Many farmers in the developing world practice subsistence farming, a mode of agriculture in which a plot of land produces only enough food for personal consumption. Moving from pure subsistence crops to high-value cash crops can help poor farmers gain income, by enabling them to sell their produce in markets. However a number of obstacles may prevent subsistence farmers from adopting high-value crops. First, long lag times between effort and rewards may reduce farmers’ willingness and ability to grow certain crops (sugarcane, for example, has an 18 month average harvest cycle in Kenya, where this study took place). Second, it can be costly to diffuse information about high-value crops.
The Mumias Sugar Company (MSC), a leading sugar producer in Kenya, is located in Mumias District, in Kenya’s Western Province. MSC has the largest sugarcane factory in Kenya, and works with approximately 70,000 out-grower farmers , whose plots encompass an area of 400 square kilometers, in several districts in the province. The company is strongly dedicated to innovation and experimentation. Over the past decade, the MSC agronomy department has been active in testing new cane varieties, fertilizers, and herbicides.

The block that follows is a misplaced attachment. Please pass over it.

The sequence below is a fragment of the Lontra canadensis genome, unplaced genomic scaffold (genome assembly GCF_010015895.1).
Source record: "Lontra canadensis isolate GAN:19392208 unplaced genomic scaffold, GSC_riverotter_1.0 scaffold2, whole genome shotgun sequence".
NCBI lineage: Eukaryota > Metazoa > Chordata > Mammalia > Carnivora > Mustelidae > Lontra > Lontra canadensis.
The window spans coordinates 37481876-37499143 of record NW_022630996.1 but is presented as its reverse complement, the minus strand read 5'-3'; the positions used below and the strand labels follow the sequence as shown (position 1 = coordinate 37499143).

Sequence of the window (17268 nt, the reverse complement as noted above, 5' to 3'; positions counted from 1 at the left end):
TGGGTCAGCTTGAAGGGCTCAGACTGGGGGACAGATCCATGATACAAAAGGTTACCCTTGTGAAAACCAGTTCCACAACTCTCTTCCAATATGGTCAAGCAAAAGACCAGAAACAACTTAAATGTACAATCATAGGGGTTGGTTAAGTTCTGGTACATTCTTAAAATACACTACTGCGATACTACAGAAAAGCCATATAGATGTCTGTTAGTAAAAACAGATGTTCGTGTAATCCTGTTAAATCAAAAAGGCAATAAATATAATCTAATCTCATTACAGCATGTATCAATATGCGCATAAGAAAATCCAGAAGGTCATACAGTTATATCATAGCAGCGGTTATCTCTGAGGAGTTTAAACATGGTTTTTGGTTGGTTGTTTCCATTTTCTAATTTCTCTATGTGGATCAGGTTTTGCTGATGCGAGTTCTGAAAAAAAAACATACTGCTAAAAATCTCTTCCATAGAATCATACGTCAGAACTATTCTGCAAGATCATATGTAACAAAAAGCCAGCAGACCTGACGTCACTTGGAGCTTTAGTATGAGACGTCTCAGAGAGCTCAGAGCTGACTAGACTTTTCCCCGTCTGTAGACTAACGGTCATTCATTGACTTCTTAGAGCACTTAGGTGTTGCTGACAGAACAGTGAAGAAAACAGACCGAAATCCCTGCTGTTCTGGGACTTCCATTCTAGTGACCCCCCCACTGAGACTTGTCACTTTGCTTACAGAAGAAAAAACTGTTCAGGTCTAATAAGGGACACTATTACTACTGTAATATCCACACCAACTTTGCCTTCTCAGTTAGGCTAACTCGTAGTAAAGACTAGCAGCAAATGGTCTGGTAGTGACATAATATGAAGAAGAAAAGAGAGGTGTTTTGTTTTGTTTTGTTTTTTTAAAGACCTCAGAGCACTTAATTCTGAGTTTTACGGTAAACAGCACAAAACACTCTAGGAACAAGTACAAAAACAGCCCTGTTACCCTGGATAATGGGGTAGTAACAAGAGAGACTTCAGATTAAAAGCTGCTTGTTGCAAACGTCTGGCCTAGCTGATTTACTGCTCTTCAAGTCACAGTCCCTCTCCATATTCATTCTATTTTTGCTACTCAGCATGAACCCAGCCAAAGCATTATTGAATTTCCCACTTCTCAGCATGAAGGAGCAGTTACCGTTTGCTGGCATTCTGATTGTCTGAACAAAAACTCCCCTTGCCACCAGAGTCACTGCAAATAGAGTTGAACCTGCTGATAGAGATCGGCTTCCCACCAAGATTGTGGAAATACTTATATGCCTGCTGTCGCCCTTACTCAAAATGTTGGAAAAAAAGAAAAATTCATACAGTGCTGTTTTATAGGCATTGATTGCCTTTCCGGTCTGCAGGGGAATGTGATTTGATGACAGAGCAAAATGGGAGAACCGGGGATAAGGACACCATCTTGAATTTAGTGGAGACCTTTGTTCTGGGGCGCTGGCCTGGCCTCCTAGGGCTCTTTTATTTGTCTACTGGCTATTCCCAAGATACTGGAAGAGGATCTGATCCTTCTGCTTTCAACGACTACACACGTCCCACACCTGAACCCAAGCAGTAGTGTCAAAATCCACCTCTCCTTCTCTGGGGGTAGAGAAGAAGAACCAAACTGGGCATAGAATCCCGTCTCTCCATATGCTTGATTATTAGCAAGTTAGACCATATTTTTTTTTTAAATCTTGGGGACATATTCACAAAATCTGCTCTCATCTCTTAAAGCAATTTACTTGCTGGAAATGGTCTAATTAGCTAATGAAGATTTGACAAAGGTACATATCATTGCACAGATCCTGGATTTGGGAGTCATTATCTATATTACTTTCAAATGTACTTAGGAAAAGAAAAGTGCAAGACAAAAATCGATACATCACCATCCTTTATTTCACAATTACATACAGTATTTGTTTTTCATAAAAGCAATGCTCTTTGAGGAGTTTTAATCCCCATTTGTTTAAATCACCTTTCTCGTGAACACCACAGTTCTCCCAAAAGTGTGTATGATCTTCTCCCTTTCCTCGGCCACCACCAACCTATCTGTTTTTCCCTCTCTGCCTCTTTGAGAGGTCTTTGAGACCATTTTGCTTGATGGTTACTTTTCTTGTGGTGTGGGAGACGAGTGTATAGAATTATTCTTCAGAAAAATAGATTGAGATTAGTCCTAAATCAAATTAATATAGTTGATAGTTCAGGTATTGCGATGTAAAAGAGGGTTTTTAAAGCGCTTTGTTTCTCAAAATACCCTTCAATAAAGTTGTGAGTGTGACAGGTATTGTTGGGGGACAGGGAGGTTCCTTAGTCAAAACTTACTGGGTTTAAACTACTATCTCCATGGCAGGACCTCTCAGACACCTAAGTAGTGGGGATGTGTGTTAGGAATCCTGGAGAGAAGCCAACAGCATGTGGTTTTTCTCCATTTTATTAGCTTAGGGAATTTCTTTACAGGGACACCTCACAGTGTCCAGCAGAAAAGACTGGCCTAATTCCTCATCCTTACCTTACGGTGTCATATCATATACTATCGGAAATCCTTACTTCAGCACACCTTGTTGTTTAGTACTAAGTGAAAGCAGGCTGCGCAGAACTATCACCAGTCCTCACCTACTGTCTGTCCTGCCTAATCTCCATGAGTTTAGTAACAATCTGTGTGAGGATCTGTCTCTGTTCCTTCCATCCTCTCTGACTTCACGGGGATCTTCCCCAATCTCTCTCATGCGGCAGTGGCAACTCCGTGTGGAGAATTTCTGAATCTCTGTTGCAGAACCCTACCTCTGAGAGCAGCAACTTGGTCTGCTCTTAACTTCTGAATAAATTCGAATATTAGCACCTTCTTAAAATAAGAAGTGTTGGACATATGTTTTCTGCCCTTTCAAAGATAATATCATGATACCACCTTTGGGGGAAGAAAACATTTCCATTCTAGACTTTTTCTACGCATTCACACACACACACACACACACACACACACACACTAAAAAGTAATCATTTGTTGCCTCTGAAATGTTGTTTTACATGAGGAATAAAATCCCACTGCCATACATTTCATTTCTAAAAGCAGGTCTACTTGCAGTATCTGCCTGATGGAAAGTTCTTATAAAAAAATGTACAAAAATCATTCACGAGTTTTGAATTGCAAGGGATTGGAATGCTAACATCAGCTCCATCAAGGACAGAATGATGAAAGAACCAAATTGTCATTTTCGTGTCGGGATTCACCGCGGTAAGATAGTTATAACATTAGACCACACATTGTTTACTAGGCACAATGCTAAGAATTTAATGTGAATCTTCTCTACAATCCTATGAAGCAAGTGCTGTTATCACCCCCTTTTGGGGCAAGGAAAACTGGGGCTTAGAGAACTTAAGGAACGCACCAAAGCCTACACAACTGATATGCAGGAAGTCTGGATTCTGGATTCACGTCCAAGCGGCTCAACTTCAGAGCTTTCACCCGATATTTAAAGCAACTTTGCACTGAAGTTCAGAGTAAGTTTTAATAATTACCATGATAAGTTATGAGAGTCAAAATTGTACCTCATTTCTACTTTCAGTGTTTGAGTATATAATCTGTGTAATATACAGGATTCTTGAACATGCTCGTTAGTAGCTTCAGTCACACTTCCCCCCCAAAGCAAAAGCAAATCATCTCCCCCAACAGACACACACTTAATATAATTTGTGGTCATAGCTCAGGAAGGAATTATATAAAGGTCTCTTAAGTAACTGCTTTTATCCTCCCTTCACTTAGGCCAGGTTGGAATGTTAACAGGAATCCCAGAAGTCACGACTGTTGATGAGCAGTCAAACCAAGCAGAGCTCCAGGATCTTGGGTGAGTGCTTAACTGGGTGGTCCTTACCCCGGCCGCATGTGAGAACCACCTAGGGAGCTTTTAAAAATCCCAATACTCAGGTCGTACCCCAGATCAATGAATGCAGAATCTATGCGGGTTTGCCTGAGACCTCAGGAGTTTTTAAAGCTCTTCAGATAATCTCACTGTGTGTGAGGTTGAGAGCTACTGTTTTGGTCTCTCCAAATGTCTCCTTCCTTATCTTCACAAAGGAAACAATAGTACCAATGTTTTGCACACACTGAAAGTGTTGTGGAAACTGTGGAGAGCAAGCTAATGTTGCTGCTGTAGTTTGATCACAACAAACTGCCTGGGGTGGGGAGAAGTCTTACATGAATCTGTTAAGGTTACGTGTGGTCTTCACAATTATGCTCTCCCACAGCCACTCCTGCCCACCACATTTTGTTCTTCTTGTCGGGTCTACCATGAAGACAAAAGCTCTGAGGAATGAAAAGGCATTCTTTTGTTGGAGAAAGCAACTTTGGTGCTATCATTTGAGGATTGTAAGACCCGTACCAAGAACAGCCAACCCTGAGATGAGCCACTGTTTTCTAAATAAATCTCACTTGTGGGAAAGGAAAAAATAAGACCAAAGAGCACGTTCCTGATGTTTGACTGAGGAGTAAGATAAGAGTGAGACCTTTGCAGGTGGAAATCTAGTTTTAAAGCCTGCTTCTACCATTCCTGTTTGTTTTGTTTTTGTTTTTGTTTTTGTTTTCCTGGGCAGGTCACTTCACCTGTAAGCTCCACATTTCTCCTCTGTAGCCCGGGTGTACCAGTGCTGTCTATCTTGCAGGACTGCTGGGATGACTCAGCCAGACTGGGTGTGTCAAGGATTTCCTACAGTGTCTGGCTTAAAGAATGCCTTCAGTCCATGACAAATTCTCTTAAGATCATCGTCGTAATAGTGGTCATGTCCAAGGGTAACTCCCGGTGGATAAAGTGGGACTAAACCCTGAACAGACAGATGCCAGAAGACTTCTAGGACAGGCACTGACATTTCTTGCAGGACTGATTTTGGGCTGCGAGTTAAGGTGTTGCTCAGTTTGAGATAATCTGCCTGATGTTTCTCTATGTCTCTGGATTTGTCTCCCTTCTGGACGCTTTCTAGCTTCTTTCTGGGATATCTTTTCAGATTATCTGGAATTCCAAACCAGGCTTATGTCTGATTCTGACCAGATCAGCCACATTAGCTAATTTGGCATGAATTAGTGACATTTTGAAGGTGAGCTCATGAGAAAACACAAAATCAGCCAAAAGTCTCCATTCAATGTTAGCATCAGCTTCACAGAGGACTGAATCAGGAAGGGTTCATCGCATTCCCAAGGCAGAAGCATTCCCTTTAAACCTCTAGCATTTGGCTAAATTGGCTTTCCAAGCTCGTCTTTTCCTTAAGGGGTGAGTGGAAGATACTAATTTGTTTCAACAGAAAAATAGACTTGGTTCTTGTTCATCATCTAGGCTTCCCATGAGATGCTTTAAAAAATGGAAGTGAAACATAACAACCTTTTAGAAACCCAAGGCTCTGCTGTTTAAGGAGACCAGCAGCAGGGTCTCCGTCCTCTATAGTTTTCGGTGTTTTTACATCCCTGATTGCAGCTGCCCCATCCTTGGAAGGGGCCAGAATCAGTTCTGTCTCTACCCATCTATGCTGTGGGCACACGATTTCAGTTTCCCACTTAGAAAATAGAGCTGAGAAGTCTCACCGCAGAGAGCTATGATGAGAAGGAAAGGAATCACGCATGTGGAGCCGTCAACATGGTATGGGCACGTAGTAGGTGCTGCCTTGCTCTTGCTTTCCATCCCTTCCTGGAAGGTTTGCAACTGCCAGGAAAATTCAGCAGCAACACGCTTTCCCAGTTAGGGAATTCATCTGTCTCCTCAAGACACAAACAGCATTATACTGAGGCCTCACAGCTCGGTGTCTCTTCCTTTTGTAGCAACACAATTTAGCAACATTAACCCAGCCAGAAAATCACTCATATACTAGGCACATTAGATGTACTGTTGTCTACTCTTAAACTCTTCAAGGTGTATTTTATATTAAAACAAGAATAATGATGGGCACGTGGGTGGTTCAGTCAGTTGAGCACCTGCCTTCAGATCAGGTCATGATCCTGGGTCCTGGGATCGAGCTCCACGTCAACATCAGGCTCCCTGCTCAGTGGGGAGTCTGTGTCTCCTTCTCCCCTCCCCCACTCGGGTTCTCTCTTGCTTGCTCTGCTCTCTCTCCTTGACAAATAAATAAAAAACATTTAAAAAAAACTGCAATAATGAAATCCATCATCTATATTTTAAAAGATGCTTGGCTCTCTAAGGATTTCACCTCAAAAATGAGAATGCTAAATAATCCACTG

Researchers partnered with the Mumias Sugar Company (MSC) to work with smallholder farmers who, as out-growers, sell sugarcane to the firm. Working with the company management, researchers will explore two interventions: (i) cash advances conditional on farmers’ performance at intermediate stages of the harvest cycle, and (ii) cell phone text-message reminders.
The first intervention will introduce rewards for intermediate outcomes for a subsample of farmers. MSC field assistants will assess fertilizer application and weeding accuracy. If credit constraints play a large role, anticipated payments tied to intermediate outcomes should increase farmers’ effort and plot management quality.
The second intervention will aim to reduce costs and information problems related to extension services. Researchers will exploit the large number of cell phones in the area of study (MSC estimates that 70 percent of farmers have access to a cell phone) and use them to deliver information about agricultural practices. Together with MSC agronomists, researchers will develop an SMS reminder system. Reminders will concern planting, weeding, fertilizer and herbicide application, cane fire prevention, and harvesting.
The evaluation will assess the impact of the treatments on plot management quality, knowledge of good agricultural practices, yields, and crop variety adoption.
Results forthcoming. Preliminary and Incomplete findings are discussed in the working paper “Harnessing ICT to Increase Agricultural Production: Evidence From Kenya”